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WARNING: This software is still in development and not ready for production. DO NOT USE IT IN PRODUCTION YET. The current version will break when v1.0 is released. This README will be updated when it's ready for production.

Open-source alternative to create interactive courses like Duolingo.
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About this project

Interactive learning is more effective than traditional methods. Learners remember 10% of what they hear, 20% of what they read but 80% of what they see and do. That's why 34 hours of Duolingo are equivalent to a full university semester of language education.

We love Duolingo. We think those kinds of interactive experiences should be used in more fields. That's why we're building Zoonk, an open-source platform to create interactive courses like Duolingo.

Tech stack

Getting started

Follow the instructions below to get Zoonk up and running on your local machine. We have a Dockerfile for deploying our demo app to Fly. For using Docker locally, see this.


  • Elixir 1.17+ and Erlang 26+. Run elixir -v to find your current version for Elixir and Erlang.
  • Hex: mix local.hex.
  • Phoenix: mix archive.install hex phx_new.
  • PostgreSQL 15+: PostgreSQL.
  • (Linux users only): inotify-tools.

Local development

  • Run mix setup to install dependencies and set up the database and assets.
  • Run mix seed to fetch initial data to the database (See options).
  • Run mix phx.server to start a development server.
  • Run mix test to run tests.
  • Run mix ci to run code quality checks.
  • Run mix locale to update translation files.

SSL on localhost

Prefer to do local development using SSL to resemble production as much as possible. You can use mkcert to generate a certificate. After you install mkcert, follow the steps below:

  • Create a cert directory under priv: mkdir priv/cert.
  • Generate a new certificate: mkcert -key-file priv/cert/selfsigned_key.pem -cert-file priv/cert/selfsigned.pem localhost zoonk.test "*.zoonk.test" apple.test.
  • Run mkcert -install to install the certificate in the system trust store.
  • You may also need to enable Allow invalid certificates for resources loaded from localhost on Google Chrome flags.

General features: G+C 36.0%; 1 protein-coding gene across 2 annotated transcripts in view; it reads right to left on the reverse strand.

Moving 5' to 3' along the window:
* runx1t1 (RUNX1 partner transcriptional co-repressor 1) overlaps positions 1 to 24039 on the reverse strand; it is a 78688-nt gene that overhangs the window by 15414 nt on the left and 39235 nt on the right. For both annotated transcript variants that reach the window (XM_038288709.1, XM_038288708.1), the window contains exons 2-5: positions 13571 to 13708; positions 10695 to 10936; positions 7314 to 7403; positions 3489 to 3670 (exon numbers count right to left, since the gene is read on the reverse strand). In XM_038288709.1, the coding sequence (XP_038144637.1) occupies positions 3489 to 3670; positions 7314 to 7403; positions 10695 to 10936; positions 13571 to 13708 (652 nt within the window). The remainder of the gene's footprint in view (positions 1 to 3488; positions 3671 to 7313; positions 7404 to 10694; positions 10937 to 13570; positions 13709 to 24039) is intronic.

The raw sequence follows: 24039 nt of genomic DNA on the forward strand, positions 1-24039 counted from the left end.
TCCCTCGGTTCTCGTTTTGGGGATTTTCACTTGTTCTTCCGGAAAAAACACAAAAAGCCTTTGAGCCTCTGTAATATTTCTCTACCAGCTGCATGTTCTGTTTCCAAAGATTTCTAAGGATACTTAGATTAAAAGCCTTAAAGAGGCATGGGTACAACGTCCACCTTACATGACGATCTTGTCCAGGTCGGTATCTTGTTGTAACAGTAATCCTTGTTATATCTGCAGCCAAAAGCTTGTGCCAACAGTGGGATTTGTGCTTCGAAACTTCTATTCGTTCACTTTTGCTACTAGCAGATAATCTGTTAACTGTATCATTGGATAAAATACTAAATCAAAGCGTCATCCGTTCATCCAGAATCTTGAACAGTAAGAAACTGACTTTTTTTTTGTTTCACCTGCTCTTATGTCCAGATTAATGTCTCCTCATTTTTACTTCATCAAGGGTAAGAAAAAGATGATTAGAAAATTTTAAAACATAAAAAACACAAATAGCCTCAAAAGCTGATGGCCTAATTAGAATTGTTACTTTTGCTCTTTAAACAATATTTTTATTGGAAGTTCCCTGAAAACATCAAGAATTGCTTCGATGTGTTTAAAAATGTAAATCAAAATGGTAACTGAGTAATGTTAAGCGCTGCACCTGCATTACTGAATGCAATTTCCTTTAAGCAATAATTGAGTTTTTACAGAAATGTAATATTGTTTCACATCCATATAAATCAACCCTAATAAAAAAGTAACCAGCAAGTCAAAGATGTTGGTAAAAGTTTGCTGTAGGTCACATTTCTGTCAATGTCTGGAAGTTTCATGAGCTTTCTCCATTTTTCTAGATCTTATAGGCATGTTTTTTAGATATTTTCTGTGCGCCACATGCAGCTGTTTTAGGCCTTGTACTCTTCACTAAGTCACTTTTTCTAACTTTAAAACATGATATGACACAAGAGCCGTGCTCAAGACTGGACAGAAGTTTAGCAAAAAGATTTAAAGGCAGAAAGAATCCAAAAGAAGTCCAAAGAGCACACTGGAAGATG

• Restart your local server: mix phx.server. You may also need to restart your browser.

You also need to make sure your machine maps localhost to a test domain (we're using zoonk.test for this guide). dnsmasq allows you to resolve domains to your local machine without having to change your /etc/hosts file. To install dnsmasq:

brew install dnsmasq

# Create a configuration directory
mkdir -pv $(brew --prefix)/etc/

# Set up your domains
echo 'address=/zoonk.test/' >> $(brew --prefix)/etc/dnsmasq.conf
echo 'address=/.zoonk.test/' >> $(brew --prefix)/etc/dnsmasq.conf
echo 'address=/apple.test/' >> $(brew --prefix)/etc/dnsmasq.conf

# Add dnsmasq to your resolver
sudo mkdir -v /etc/resolver
sudo bash -c 'echo "nameserver" > /etc/resolver/zoonk.test'
sudo bash -c 'echo "nameserver" > /etc/resolver/apple.test'

# Start dnsmasq
sudo brew services start dnsmasq

That's it! You can now start your local server (mix phx.server) and test your domains using:


We're using Resend to send emails. To make it work in production, you need to set the following environment variables on your server:

  • RESEND_API_KEY: Your Resend API key.


By default, we upload files to your local server and store them in the priv/static/uploads directory. However, we also support uploading files to Cloudflare Images. To use Cloudflare Images, you'll need to set the following environment variables on your server:

  • CLOUDFLARE_ACCOUNT_ID: Your Cloudflare account ID. You can find it on Cloudflare Dashboard > Images > Overview.
  • CLOUDFLARE_ACCOUNT_HASH: Your Cloudflare account hash. You can find it on Cloudflare Dashboard > Images > Overview.
  • CLOUDFLARE_API_TOKEN: Your Cloudflare API token. You can create a token on Cloudflare Dashboard > My Profile > API Tokens.